Student Newspapers 2.0: ‘Welcome to a Media Revolution’

The Red & Black, one of the largest and most-feted college newspapers in the country, recently dropped a bombshell on its readers and the student journalism community.

In a wraparound section of a special issue published on the first day of the new school year, the University of Georgia student newspaper revealed it will be switching from a daily to a weekly print edition.

According to Ed Morales, Red & Black‘s editorial adviser, staff are simultaneously rolling out a digital-first workflow and publishing philosophy. The publication’s website will now be the “main arm for delivering the news of UGA to the masses.”

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Front page of the explanatory wraparound

In his announcement message on a popular college media advisers’ list-serv, Morales dubbed the whole shebang Red & Black 2.0.

To be clear, this is a huge move within college media. In recent years, some daily campus newspapers have dropped Friday editions and a few smaller papers have gone online-only due to tough economic times. But this is by far the most proactive, high-profile student newspaper shift away from print.

As the paper explained on the front page of its introductory wraparound, “Forget everything you’ve ever thought about newspapers, because we’re redefining how it works. Think a breaking news operation, run by the generation which grew up with computers, cell phones and iPods.” Or as it told readers more simply online: “Welcome to a media revolution.”

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Front page of the first issue of the new weekly


The Red & Black is a major player within college media, acclaimed for its reporting and new media work. Last year, the paper earned Associated Collegiate Press Pacemaker awards (the student press equivalent of the Pulitzer) in both the Newspaper and Online categories.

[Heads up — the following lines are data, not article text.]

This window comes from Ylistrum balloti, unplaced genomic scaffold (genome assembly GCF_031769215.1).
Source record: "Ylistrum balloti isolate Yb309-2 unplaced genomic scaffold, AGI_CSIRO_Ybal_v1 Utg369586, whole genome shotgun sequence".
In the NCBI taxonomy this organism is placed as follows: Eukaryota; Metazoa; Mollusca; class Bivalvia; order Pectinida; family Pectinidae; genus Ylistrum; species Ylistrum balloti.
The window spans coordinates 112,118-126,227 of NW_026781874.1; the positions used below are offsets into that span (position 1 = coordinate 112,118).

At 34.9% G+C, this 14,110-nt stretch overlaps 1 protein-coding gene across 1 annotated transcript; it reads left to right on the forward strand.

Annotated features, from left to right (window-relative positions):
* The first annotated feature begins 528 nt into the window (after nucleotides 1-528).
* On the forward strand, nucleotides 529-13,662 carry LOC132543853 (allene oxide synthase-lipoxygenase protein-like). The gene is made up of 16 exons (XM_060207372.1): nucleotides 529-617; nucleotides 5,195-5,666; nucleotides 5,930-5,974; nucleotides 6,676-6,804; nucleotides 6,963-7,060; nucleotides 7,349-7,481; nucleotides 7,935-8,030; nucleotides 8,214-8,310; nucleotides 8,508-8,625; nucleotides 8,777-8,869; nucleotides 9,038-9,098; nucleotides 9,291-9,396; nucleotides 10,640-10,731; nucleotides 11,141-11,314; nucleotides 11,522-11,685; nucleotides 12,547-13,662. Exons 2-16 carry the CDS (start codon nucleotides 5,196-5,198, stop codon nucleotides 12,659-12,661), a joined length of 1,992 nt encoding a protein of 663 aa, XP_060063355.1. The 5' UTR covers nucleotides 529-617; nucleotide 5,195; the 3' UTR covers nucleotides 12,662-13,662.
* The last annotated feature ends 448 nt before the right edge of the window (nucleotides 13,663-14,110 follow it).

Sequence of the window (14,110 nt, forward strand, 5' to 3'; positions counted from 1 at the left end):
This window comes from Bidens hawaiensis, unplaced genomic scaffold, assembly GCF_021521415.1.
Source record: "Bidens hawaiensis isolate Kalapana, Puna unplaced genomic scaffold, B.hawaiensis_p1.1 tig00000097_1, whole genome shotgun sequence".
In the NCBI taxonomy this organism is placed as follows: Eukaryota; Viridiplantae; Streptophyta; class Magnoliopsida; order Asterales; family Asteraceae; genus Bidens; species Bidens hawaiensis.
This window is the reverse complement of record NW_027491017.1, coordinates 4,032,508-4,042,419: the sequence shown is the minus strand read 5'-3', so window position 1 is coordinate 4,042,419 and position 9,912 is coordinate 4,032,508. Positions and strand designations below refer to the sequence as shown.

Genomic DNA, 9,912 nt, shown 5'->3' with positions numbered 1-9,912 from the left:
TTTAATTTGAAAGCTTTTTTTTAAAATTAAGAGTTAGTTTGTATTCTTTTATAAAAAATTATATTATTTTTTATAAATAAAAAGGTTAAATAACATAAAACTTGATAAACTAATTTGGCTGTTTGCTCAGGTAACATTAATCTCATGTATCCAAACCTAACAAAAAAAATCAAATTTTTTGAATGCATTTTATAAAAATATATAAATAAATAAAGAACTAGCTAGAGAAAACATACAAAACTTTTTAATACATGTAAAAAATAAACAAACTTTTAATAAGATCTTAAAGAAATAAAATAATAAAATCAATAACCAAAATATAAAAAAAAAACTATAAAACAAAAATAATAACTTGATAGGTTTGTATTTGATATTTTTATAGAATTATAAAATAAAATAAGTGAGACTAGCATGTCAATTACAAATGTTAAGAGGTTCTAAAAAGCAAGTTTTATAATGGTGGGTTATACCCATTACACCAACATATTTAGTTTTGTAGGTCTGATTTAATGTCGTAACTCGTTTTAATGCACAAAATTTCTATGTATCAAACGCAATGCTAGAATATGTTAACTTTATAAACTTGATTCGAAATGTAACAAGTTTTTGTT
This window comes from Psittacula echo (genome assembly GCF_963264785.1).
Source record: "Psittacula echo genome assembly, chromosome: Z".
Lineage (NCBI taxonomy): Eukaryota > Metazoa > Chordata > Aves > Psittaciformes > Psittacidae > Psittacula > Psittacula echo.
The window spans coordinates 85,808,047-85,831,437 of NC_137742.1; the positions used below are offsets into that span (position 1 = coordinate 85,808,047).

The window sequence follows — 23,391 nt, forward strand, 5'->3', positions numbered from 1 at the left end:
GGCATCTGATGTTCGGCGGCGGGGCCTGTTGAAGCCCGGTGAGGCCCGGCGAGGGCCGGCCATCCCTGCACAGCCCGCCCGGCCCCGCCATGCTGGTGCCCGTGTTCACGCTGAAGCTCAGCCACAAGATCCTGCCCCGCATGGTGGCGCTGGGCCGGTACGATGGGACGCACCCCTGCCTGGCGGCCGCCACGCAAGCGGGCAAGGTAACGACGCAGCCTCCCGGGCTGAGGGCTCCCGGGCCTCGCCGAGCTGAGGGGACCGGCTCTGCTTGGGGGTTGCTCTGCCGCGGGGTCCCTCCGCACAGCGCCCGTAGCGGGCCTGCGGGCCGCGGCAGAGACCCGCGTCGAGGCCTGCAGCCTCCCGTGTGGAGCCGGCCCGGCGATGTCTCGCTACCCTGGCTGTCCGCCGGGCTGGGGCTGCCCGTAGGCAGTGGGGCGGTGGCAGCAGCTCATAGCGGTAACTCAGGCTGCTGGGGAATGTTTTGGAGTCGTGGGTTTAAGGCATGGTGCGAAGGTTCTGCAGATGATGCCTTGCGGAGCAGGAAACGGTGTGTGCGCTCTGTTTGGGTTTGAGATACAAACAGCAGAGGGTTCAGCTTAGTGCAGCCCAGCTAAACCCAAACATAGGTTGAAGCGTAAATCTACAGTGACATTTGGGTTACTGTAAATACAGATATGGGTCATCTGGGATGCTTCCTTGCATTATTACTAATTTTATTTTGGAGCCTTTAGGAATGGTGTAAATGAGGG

And so the suddenness and boldness of the newspaper’s digital shift has left many in student journalism circles curious about its root causes. In an interview, Morales outlined three main reasons for the Red & Black revolution.

1) Educational, Not Financial. “Our publisher Harry Montevideo was asked by our board of directors to look into how to keep the Red & Black viable within the shifting dynamics of this business,” he said. “Financially, we’re not in trouble at all. But educationally, our mission is to prepare students for the next level of journalism. And the next level of journalism is digital first. That’s the way it is. We wanted to see if there was a way to get the students to focus on the Internet, on the website, in a way they haven’t before. A daily print paper pretty much ties them into doing that daily miracle, as we call it, every day. If you take that away, they will be more inclined to think about the daily breaking news cycle on its own merits, instead of how they’re going to make it fit the space.”

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2) Little Computer Competition. “Students don’t pick up newspapers as much as they used to because a lot of them get their news from the little computers in front of them– their smartphones, laptops or tablet PCs. Like a lot of other college newspapers, we’re having people just not pick up every paper like they used to. Ten years ago, you’d put the paper out and there wouldn’t be any left by noon. Now, we’d have papers to pick up at the end of the day. So we were spending a lot of money to put out papers people weren’t picking up, quite frankly.”

3) The Good Stuff. “We want to make sure the product we put out is strong and meaningful. With the daily paper, you have to fill it, no matter what. We don’t have wire copy. We feel it’s filler. We’d rather have our own news. But there were some days we were putting stuff in the paper that didn’t deserve to be there. And I think a lot of students understood we were suffering from quality because we had to fill space … We want to have the opportunity to put only the good stuff in, always.”

To Read the Rest, Click Here or on the Screenshot Below.

4 Responses to “Student Newspapers 2.0: ‘Welcome to a Media Revolution’”
  1. GroupTable says:

    I’ve very surprised that this hasn’t happened sooner with everyone so engaged in the web 2.0 revolution. I think soon many will follow in their footsteps in creating online newspapers. It’s true that people aren’t as likely to pick up a newspaper compared to a phone or laptop to read news or find information.


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